Death, Be Not Proud

While I'm still reeling from the unexpected passing of Pope John Paul II— although I did receive a lovely handwritten "sympathy" note from a reader in Bellevue (no, surprisingly, not the asylum, but the city)—I am wondering how much longer we're all going to have to hear about it, as I'd like to know when it's safe to turn my television back on or open a newspaper without having to worry if I've just eaten. I don't mean to pass judgment, since I'm certain it's a practice in which His Holiness never traded, but it is curious that TV networks and other media outlets have suddenly embraced Catholicism after spending the rest of the year preaching the glories of the Gap, America's Top Model, and Lindsay Lohan's selfless sacrifices.

Why does death bring out such dangerous selective memory in the sources from whom we most need to hear considered reflection? After Ronald Reagan's demise—another shocker, that—the resulting coverage skimmed over most of his dubious deeds and did everything but credit the old man with the nation's westward expansion. As he was lowered into the ground (not low enough for me, I'm afraid), hardly a peep was heard about a president who spent eight years stumping for white-picket-fence perfection while he himself fathered a fractured clan and an administration responsible for ignoring the AIDS suffering of citizens who are, to this day, prevented from legally forming the nuclear families of which he was supposedly so fond.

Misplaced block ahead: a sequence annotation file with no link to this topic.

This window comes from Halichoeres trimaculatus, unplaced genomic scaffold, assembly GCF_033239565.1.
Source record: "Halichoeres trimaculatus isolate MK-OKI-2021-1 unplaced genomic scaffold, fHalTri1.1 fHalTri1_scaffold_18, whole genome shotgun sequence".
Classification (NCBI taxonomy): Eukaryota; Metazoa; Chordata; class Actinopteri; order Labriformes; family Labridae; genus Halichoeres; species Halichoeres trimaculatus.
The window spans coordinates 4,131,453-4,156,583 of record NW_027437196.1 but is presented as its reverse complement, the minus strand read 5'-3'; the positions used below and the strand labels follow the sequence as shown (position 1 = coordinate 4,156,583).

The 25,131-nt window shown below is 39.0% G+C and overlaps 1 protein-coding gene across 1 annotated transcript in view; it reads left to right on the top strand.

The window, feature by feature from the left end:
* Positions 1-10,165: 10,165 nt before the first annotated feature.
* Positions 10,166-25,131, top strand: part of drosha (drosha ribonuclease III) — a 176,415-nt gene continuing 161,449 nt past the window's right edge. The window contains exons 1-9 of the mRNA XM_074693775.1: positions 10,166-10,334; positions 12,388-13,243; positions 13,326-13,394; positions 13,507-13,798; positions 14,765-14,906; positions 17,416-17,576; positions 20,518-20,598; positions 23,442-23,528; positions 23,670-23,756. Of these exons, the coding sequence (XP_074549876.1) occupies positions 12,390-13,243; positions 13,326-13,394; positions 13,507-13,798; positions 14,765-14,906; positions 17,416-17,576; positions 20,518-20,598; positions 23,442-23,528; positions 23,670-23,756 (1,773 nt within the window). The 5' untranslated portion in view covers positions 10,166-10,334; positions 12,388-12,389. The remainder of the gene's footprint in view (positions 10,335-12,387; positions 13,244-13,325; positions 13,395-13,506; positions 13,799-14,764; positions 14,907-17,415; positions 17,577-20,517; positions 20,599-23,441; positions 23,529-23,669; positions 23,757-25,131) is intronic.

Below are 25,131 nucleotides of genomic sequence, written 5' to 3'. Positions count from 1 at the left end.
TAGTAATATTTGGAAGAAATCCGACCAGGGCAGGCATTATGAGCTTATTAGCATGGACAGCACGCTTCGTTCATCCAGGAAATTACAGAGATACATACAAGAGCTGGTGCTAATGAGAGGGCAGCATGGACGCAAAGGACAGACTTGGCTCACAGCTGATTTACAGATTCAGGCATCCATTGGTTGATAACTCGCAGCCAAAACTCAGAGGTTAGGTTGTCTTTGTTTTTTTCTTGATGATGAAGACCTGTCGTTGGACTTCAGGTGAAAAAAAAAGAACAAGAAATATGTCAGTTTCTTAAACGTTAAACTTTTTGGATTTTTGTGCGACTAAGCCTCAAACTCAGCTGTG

Now the pope, never one to really bust my gut, is being bid farewell by talking heads everywhere as a divine being with "a wonderful sense of humor." He was the "People's Pope," we're told. Outside of the world's Catholics, of course, which people would those be? Not my people. My people, as I've already mentioned in a previous column, are, according to PJP2's most recent publication, part of "a conspiracy of evil." (Ah, yes, quite the wisecracker, that pontiff. Move over, Seinfeld.) CNN.com addressed the controversy thusly: "Supporters and critics alike agree that his papacy had immense significance . . . although his preaching in such areas as sexual mores, science, and the role of women in the church alienated many liberal Catholics. 'He was what you might call a revolutionary conservative,' said Giovanni Ferro, editor of the Rome-based Catholic magazine Jesus." The devoted will once again have to excuse me, but I'd put "revolutionary conservative" right down there with "jumbo shrimp" as something that might look good on a menu but is a little less than satisfying as a full meal.

Look, I do realize the pope did his share of outreach, so far as it could extend according to his restrictive religious doctrine. And I know that faith is an integral part of the lives of millions of people. But I'm also aware that every public man's life is due the respect of contemplating his mysteries and motives as a private person. Unflinching historical honesty is as important to our continuing evolution as human beings as anything else we have at our disposal. Let's not throw it away when the rest of us are hoping for a future even brighter than the one the Vatican promises.

swiecking@seattleweekly.com

 
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